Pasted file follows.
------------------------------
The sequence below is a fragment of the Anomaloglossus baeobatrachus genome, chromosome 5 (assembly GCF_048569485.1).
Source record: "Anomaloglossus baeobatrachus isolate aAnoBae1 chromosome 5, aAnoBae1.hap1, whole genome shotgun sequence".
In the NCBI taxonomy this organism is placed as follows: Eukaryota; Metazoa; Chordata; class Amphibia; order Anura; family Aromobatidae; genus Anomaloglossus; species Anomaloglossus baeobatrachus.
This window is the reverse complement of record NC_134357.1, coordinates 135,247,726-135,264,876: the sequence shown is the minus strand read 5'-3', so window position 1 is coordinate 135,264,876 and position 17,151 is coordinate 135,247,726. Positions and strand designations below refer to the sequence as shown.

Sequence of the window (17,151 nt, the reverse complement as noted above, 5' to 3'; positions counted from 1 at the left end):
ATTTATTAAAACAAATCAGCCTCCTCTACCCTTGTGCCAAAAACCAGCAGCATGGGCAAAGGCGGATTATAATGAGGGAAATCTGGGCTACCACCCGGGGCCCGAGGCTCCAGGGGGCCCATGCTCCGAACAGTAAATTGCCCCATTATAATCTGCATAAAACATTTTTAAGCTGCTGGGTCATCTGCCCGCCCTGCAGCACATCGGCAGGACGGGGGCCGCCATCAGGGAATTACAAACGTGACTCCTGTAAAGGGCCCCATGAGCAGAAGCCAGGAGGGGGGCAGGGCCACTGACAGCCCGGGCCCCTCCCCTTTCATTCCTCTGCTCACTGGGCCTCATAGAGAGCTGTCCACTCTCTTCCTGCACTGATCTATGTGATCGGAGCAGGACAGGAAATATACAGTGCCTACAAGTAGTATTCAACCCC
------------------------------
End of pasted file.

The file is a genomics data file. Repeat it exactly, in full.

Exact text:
The sequence below is a fragment of the Anomaloglossus baeobatrachus genome, chromosome 5 (assembly GCF_048569485.1).
Source record: "Anomaloglossus baeobatrachus isolate aAnoBae1 chromosome 5, aAnoBae1.hap1, whole genome shotgun sequence".
In the NCBI taxonomy this organism is placed as follows: Eukaryota; Metazoa; Chordata; class Amphibia; order Anura; family Aromobatidae; genus Anomaloglossus; species Anomaloglossus baeobatrachus.
This window is the reverse complement of record NC_134357.1, coordinates 135,247,726-135,264,876: the sequence shown is the minus strand read 5'-3', so window position 1 is coordinate 135,264,876 and position 17,151 is coordinate 135,247,726. Positions and strand designations below refer to the sequence as shown.

Sequence of the window (17,151 nt, the reverse complement as noted above, 5' to 3'; positions counted from 1 at the left end):
ATTTATTAAAACAAATCAGCCTCCTCTACCCTTGTGCCAAAAACCAGCAGCATGGGCAAAGGCGGATTATAATGAGGGAAATCTGGGCTACCACCCGGGGCCCGAGGCTCCAGGGGGCCCATGCTCCGAACAGTAAATTGCCCCATTATAATCTGCATAAAACATTTTTAAGCTGCTGGGTCATCTGCCCGCCCTGCAGCACATCGGCAGGACGGGGGCCGCCATCAGGGAATTACAAACGTGACTCCTGTAAAGGGCCCCATGAGCAGAAGCCAGGAGGGGGGCAGGGCCACTGACAGCCCGGGCCCCTCCCCTTTCATTCCTCTGCTCACTGGGCCTCATAGAGAGCTGTCCACTCTCTTCCTGCACTGATCTATGTGATCGGAGCAGGACAGGAAATATACAGTGCCTACAAGTAGTATTCAACCCC